In light of the current wave of COVID-19 that we’re battling, a better understanding of the disease is more important than ever. The available vaccines are our best chance to stay healthy and to prevent complications. This knowledge is necessary for people to make an informed decision about themselves and their health.
To better understand the vaccine itself, medically and scientifically and to answer the queries raised by our users, we organised a session between Dr Pakhi Sharma from Phable, and Dr Sarath Honnatti, a reputed diabetologist and physician.
Keep reading to know better about the currently available COVID-19 vaccines and to get the answers to the most pressing questions, straight from an expert doctor.
An Introduction to the Currently Available COVID-19 Vaccines
Vaccines are created by taking small parts of an organism(bacteria/virus) and making them into a form that can be introduced into the body. By taking that small bit of the virus, a response is being induced in the body, as if the real virus has entered it. What this does, is start off the creation of an army of chemicals (antibodies) specific to fighting this virus.
In Covishield (Oxford-AstraZeneca), this small bit of protein is taken from the mRNA of the COVID-19 virus, while Covaxin is made from a piece of the dead COVID-19 virus. No matter which vaccine you take, as soon as it enters our body, it begins the creation of antibodies The duration of the time when the body is creating these antibodies is when people suffer from flu-like symptoms. None of the available COVID-19 vaccines are capable of preventing infection, but rather help in reducing their severity.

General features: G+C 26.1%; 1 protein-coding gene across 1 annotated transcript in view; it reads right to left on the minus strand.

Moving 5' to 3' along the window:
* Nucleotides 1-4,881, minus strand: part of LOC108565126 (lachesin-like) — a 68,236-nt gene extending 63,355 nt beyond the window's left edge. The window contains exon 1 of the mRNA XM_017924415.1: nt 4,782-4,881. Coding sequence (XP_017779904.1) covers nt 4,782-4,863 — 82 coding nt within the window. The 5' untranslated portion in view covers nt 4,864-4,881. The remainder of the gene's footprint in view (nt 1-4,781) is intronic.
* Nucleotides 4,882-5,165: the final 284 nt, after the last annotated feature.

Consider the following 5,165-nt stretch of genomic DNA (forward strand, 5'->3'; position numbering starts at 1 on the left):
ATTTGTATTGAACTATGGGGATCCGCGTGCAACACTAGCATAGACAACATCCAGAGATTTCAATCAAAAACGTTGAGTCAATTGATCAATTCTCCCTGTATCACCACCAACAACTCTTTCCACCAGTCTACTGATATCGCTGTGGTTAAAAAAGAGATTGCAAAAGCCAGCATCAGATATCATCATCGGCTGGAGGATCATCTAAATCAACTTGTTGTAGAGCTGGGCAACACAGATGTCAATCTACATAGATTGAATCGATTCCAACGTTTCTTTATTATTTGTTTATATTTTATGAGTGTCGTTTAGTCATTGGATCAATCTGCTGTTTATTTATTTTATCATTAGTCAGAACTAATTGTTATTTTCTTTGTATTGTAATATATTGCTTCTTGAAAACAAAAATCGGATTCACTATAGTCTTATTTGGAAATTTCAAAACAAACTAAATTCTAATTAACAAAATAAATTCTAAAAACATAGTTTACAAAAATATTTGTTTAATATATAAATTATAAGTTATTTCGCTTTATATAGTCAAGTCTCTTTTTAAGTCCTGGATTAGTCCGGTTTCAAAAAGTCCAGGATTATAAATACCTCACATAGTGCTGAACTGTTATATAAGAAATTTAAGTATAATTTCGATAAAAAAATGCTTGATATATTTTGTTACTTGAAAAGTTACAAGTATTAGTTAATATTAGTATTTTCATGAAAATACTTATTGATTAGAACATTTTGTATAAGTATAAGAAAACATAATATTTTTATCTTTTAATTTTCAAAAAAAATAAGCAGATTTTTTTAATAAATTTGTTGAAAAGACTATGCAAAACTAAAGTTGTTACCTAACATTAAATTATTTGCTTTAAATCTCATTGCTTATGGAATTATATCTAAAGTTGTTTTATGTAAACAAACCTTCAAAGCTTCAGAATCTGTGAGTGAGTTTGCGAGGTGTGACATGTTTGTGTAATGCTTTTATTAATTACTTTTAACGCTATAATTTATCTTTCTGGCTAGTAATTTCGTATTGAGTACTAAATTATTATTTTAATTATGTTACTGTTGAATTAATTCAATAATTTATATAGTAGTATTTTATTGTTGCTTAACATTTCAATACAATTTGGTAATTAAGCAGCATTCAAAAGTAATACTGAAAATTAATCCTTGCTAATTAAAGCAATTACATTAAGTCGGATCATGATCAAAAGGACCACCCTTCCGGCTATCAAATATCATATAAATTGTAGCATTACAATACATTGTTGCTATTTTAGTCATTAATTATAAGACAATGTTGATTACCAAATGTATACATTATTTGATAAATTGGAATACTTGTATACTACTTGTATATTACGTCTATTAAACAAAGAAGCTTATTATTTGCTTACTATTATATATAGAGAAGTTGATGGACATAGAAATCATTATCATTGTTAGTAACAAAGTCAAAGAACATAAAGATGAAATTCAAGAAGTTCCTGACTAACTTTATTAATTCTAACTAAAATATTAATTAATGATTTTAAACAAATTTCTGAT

When you’re not vaccinated, and your body is faced with the virus, it takes a lot more time to build this army, and the virus continues to attack the rest of your body. When a person is vaccinated, the army of antibodies are already there in their system and can start fighting the infection right away and won’t allow it to affect other parts of the body.
Answers To Frequently Asked Questions About COVID-19 Vaccines
1. Why are people getting fever after getting the COVID-19 vaccine?
People are getting injected by the protein and it responds to the threat by producing antibodies. While the body is building this antibody, people will experience symptoms like fever to accelerate this process. When everyone is vaccinated, everyone who gets the disease will also experience milder symptoms, making us all better off.
2. Why are two shots of the vaccine required?
A lot of viruses are quite resilient, like the COVID-19 virus and the immune response from the body, the first time might not be enough to fight off any future infections. In order to ensure the desired immunity is built against this condition, two shots of the vaccine are recommended.
3.Who are the people who are not supposed to take the vaccines?